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A History of the Orchestra and the Broadcast | Conductors | Guest Artist Archive

Conductors

Keith Lockhart | John Williams | Arthur Fiedler


Keith Lockhart

Photo of Keith Lockhart In February 1995 Keith Lockhart was named 20th conductor of the Boston Pops Orchestra since its founding in 1885. With his appointment to the position of Boston Pops Conductor, Mr. Lockhart succeeded John Williams, who held that position from 1980 to 1993. Named Boston Pops conductor at age 35, Mr. Lockhart is only the third conductor to lead the orchestra since 1930, when Arthur Fiedler began his unprecedented 50 years as conductor of the orchestra.

Entering his tenth season as conductor of the Boston Pops, Keith Lockhart has maintained a busy schedule. He has conducted more than 600 concerts and made 56 television shows, including 35 new programs for PBS's Evening at Pops; the annual July Fourth spectacular, produced by WBZ-TV4 in Boston and shown nationally on CBS Television; and Holiday at Pops, produced by WCVB-TV5 in Boston and shown nationally on A&E. The Boston Pops' 2002 July Fourth broadcast was nominated for an Emmy Award for Outstanding Classical Music/Dance Program, and the 2002 broadcast of "Fiddlers Three," telecast on PBS's Evening at Pops, won the 2002 ASCAP Deems Taylor Award in the Television Broadcast category.

Keith Lockhart has led the Boston Pops on 21 national tours, four overseas tours of Japan and Korea, and in performances at Carnegie Hall. Under Mr. Lockhart's direction, the orchestra has dramatically broadened its touring activities, performing to enthusiastic audiences in concert halls and sports arenas across the country. In February 2002, he led the Boston Pops in the pregame show of Super Bowl XXXVI at the Louisiana Superdome in New Orleans, marking the first time an orchestra was featured in performance during a Super Bowl. Last summer, Mr. Lockhart led the Boston Pops Esplanade Orchestra in its third consecutive (and fourth overall under Mr. Lockhart) visit to Japan, as well as on a seven-city Baby Boomer Bash tour of American summer music festivals. Last winter, Mr. Lockhart embarked on his 25th Boston Pops tour in just nine seasons, a Holiday Pops tour of the eastern United States.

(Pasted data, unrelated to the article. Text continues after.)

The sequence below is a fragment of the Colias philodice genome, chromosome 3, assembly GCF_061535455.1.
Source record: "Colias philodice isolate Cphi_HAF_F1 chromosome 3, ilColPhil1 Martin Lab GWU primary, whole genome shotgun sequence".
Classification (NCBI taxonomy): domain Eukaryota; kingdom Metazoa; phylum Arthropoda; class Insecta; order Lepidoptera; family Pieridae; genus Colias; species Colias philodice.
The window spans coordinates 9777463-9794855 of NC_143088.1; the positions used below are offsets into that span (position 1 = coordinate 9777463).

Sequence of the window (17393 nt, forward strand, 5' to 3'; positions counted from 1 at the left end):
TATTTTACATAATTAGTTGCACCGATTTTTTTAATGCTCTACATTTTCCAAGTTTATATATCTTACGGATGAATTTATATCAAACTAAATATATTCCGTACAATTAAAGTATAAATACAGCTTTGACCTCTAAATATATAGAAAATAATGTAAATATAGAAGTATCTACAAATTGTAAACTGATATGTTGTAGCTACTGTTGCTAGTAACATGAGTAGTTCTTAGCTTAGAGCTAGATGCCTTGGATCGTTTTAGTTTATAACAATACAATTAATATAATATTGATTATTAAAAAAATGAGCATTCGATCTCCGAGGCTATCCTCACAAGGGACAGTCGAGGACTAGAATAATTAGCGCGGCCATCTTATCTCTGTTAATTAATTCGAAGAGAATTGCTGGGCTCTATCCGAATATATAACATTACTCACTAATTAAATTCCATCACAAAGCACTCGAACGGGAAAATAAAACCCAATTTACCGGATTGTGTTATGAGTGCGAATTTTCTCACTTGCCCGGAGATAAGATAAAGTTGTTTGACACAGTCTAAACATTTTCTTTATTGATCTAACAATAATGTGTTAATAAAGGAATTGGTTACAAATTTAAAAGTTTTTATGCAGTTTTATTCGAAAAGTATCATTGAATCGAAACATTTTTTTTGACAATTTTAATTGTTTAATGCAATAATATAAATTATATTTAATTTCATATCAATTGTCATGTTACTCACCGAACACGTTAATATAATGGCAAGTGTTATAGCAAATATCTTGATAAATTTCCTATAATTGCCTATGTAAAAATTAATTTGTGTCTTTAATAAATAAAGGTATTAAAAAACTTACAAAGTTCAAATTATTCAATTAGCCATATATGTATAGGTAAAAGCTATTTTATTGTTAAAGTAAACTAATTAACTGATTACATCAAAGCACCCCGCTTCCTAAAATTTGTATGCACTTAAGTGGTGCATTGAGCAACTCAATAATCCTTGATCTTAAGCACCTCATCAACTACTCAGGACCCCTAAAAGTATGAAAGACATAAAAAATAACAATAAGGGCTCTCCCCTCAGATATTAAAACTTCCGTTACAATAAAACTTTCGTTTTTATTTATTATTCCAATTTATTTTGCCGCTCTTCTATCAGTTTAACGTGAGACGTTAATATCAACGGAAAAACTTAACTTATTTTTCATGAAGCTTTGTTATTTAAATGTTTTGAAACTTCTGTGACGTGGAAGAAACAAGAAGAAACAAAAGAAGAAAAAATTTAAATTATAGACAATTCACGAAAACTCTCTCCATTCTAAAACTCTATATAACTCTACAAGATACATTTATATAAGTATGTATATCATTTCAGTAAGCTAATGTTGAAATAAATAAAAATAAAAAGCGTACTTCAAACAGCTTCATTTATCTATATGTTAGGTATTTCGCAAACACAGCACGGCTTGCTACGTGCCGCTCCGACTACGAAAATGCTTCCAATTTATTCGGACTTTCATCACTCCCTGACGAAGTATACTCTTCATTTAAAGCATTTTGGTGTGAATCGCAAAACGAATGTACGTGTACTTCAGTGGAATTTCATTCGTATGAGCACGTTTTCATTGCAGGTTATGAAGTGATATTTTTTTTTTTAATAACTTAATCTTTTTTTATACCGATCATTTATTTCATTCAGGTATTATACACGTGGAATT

Keith Lockhart and the Boston Pops Orchestra have released eight albums on RCA Victor: Runnin' Wild: The Boston Pops Play Glenn Miller (1996), American Visions (1997), The Celtic Album (February 1998), Holiday Pops (September 1998), A Splash of Pops (1999), the compilation album Encore! (March 2000), The Latin Album (September 2000), and My Favorite Things - A Richard Rodgers Celebration (April 2002) to critical and popular acclaim. In addition, The Celtic Album was nominated for a Grammy Award in the Classical Crossover category, and The Latin Album received a nomination for Best Pop Instrumental Album at the 2001 Latin Grammy Awards.

Born in Poughkeepsie, N.Y., in November 1959, Keith Lockhart began his musical studies with piano lessons at the age of 7. He holds degrees from Furman University in Greenville, S.C., and Carnegie-Mellon University in Pittsburgh. Mr. Lockhart came to the Boston Pops from Cincinnati, where he served as associate conductor of both the Cincinnati Symphony and Cincinnati Pops orchestras. Since 1998, Mr. Lockhart has also been music director of the Utah Symphony. In February 2002, he led the Utah Symphony as part of the Opening Exercises of the 2002 Winter Olympic Games in Salt Lake City.

As a guest artist, Mr. Lockhart has conducted the major symphony orchestras of Chicago, Cleveland, Dallas, Los Angeles, Montreal, Minnesota, New York, Philadelphia, San Francisco, Singapore, Toronto, and Vancouver. He opened the 2002-03 Saint Louis Symphony season with a gala concert featuring cellist Yo-Yo Ma as soloist, and will return to Saint Louis during the 2004-05 season. He led the Deutsches Symphonie-Orchester in Berlin on New Year's Eve and the Concertgebouw Orchestra of Amsterdam in June 2003. Recent engagements include successful appearances with the Edmonton, Toronto, and Columbus symphonies. He will make his Boston Lyric Opera debut later this season, leading Tosca in March and April of 2004, and is scheduled to conduct the Baltimore Symphony in May 2004. Notable past engagements include his first major opera production, Douglas Moore's The Ballad of Baby Doe, with the Washington (D.C.) Opera and recent debuts with the New York Chamber Symphony, the Houston Symphony, and the New Japan Philharmonic.

Read an interview with Keith Lockhart


Conductors

Keith Lockhart | John Williams | Arthur Fiedler



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